Posted in Beauty, Essay, First Peoples, General Interest, Michael Watson, Spiritual Practice

A Brief Meditation on Grace and Comfort

GardensAfter a cool, damp week the sun is out! June is in full bloom, our perennial gardens bursting with color. In the the kitchen garden rows of tender plants have appeared in the raised beds, and we are eating mesclun. Lovely!

Here in Vermont the trees are a dense, lush green. Plants need to take full advantage of our four to five months of warm weather, and go about the tasks of reproducing and storing energy with vigor. In just a few weeks, by late July, the foliage will begin to thin, already preparing for the autumn to come.

We have stopped filling the feeders as the birds have other food sources available to them. Now that the feeders are empty we will likely take them down and store them until October. Come the first chilly days of autumn the birds will remind us to bring out the food; we have a good working relationship!

I recently read a post on Australis Incognita, an interview with an Australian Aboriginal elder, Uncle Paul Chapman. The essence of the conversation is that we learn who we are in the world by paying attention to the landscape and Nature. There is an ancient Indigenous knowing that we can’t figure it out by turning totally inward, as that is out of balance. We learn from bridging the worlds of inner an outer, self and landscape.

Reading Uncle Paul’s words reminded me we are of the landscapes we inhabit; we even have our own internal seasons. I often suggest to students that after we watch for a while we may begin to notice that sometimes the inside and outside worlds are in sync, other times not. Lately I have found myself diving deeply into the interior, even as I engage the Natural world as it bursts into furious activity.

Lately, I seem able to stand with a foot in each world, shifting between them as need be, and am rewarded by moments of grace. Grace reminds me to be grateful for my life, family and friends, and the Beauty surrounding me, even as I feel disappointed and angry with much that is unfurling in the world. Grace encourages me to be concerned for my grandchildren, and curious as to how we humans will manage the road ahead.

In dark, difficult, times it is easy to forget that summer invariably follows winter, and life sprouts anew when given any opportunity. This will be so as long as there is life on our precious blue-green planet. May we take refuge and comfort in that.

Evening-Sky The sun has broken through and the sky is a brilliant blue. Over the lake a layer of clouds, white and bubbly, hangs. Trees and gardens are  abloom, and the scent of lily-of-the-valley and lilac saturates the air. The day is beautiful. May we walk through this day in Beauty, together.

– Michael Watson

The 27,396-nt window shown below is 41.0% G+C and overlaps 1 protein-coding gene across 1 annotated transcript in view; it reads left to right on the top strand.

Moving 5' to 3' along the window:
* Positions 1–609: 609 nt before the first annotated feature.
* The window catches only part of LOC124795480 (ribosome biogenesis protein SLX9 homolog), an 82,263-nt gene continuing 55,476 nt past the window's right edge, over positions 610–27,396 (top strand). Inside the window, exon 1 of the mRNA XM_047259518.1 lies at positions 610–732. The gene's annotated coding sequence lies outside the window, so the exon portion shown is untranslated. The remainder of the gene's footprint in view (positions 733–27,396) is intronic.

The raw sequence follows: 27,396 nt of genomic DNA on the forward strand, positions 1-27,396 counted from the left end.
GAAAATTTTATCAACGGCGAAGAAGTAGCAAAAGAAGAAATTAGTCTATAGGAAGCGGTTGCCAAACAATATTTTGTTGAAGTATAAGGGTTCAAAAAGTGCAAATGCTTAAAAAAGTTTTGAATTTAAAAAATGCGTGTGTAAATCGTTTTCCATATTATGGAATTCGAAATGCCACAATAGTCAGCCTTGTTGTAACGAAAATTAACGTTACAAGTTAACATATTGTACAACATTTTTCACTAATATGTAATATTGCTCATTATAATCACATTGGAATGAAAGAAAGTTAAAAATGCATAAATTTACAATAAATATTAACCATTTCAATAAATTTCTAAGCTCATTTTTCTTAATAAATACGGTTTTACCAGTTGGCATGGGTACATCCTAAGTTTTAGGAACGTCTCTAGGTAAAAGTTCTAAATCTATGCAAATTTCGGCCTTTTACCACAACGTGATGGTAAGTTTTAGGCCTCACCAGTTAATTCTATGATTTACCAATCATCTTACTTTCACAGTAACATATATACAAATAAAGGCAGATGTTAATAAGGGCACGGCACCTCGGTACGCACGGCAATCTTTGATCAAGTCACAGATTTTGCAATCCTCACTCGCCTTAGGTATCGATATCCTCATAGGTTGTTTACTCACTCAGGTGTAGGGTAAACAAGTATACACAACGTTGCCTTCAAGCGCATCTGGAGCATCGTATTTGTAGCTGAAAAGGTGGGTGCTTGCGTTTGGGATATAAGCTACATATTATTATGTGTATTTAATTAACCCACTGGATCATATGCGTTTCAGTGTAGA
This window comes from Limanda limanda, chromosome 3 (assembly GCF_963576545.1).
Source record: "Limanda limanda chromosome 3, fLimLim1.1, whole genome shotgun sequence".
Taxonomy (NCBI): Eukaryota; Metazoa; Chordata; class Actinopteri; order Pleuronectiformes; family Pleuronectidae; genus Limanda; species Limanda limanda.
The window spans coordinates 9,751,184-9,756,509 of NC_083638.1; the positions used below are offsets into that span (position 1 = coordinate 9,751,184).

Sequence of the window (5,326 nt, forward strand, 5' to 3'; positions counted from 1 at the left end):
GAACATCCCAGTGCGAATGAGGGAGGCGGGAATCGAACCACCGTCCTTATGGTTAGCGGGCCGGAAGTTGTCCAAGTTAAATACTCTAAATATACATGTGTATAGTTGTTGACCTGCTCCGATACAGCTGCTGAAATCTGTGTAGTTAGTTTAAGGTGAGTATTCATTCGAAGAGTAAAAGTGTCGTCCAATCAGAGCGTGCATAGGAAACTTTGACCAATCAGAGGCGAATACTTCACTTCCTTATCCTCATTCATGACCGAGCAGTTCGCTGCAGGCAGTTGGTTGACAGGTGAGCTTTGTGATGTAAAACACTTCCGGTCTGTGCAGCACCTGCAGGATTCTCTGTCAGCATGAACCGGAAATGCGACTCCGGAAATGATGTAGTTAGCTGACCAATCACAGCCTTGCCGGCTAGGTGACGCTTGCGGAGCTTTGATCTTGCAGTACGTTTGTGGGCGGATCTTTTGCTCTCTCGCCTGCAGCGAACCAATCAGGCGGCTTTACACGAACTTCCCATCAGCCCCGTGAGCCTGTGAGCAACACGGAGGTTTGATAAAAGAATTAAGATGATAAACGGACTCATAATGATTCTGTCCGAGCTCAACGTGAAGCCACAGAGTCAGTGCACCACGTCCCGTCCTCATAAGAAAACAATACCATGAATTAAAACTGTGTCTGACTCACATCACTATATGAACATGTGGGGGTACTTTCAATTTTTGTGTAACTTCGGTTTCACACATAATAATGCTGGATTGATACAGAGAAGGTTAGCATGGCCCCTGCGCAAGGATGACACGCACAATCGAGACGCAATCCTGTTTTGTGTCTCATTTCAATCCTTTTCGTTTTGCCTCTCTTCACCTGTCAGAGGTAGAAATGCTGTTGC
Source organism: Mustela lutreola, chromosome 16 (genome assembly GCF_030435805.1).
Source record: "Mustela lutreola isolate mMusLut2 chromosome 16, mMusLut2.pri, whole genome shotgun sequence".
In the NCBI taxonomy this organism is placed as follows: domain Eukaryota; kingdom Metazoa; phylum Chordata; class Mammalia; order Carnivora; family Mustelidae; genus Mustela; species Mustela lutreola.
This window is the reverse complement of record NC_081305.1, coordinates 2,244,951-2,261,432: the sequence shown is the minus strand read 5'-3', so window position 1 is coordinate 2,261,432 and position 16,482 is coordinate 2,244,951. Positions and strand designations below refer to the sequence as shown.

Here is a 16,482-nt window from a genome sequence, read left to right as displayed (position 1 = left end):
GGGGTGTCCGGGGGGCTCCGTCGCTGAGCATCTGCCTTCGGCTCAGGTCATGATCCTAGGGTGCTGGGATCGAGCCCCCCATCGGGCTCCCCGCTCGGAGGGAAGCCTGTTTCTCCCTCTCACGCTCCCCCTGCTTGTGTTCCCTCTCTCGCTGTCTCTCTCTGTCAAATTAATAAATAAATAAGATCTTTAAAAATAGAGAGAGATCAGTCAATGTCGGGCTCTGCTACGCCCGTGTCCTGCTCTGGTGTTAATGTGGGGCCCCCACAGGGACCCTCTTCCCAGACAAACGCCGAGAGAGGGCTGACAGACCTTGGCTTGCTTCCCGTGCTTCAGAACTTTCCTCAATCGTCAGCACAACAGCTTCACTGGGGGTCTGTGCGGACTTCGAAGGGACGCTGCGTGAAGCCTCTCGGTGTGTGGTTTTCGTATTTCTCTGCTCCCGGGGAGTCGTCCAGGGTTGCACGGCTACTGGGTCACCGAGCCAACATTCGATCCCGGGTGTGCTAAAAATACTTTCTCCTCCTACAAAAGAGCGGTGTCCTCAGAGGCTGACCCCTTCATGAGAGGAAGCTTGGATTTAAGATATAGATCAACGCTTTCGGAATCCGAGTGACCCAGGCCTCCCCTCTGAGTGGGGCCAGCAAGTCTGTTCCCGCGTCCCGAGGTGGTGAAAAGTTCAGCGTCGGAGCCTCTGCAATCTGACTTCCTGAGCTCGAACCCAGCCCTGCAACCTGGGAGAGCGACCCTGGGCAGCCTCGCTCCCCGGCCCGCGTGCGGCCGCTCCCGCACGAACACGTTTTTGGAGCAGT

michael drumMICHAEL WATSON, M.A., Ph.D., LCMHC (Dreaming the World) ~ is a contributing editor to Into the Bardo, an essayist and a practitioner of the Shamanic arts, psychotherapist, educator and artist of Native American and European descent. He lives and works in Burlington, Vermont, where he teaches in undergraduate and graduate programs at Burlington College,. He was once Dean of Students there. Recently Michael has been teaching in India and Hong Kong. His experiences are documented on his blog. In childhood he had polio, an event that taught him much about challenge, struggle, isolation, and healing.

Posted in Poems/Poetry

THE PEACE OF WILD THINGS

THE PEACE OF WILD THINGS

by

Wendell Barry

When despair for the world grows in me
and I wake in the night at the least sound
in fear of what my life and my children’s lives may be,
I go and lie down where the wood drake
rests in his beauty on the water, and the great heron feeds.
I come into the peace of wild things
who do not tax their lives with forethought
of grief. I come into the presence of still water.
And I feel above me the day-blind stars
waiting with their light. For a time
I rest in the grace of the world, and am free.

·


Wendell Berry (born August 5, 1934) is an American man of letters, academic, cultural and economic critic, and farmer. He is a prolific author of novels, short stories, poems, and essays. He is also an elected member of the Fellowship of Southern Writers and a recipient of The National Humanities Medal. MORE

The poem is from Collected Poems of Wendell Berry, 1957-1982. Worth your time.

Photo credit ~ female wood duck at Crystal Springs Rhododendron Garden, Portand, Oregon, USA courtesy of kat+sam under Creative Commons Attribution 2.0 Generic License via Wikipedia

Photo credit ~ Wendell Berry courtesy of David Marshall under Creative Commons Attribution-Share Alike 2.0 Generic license via Wikipedia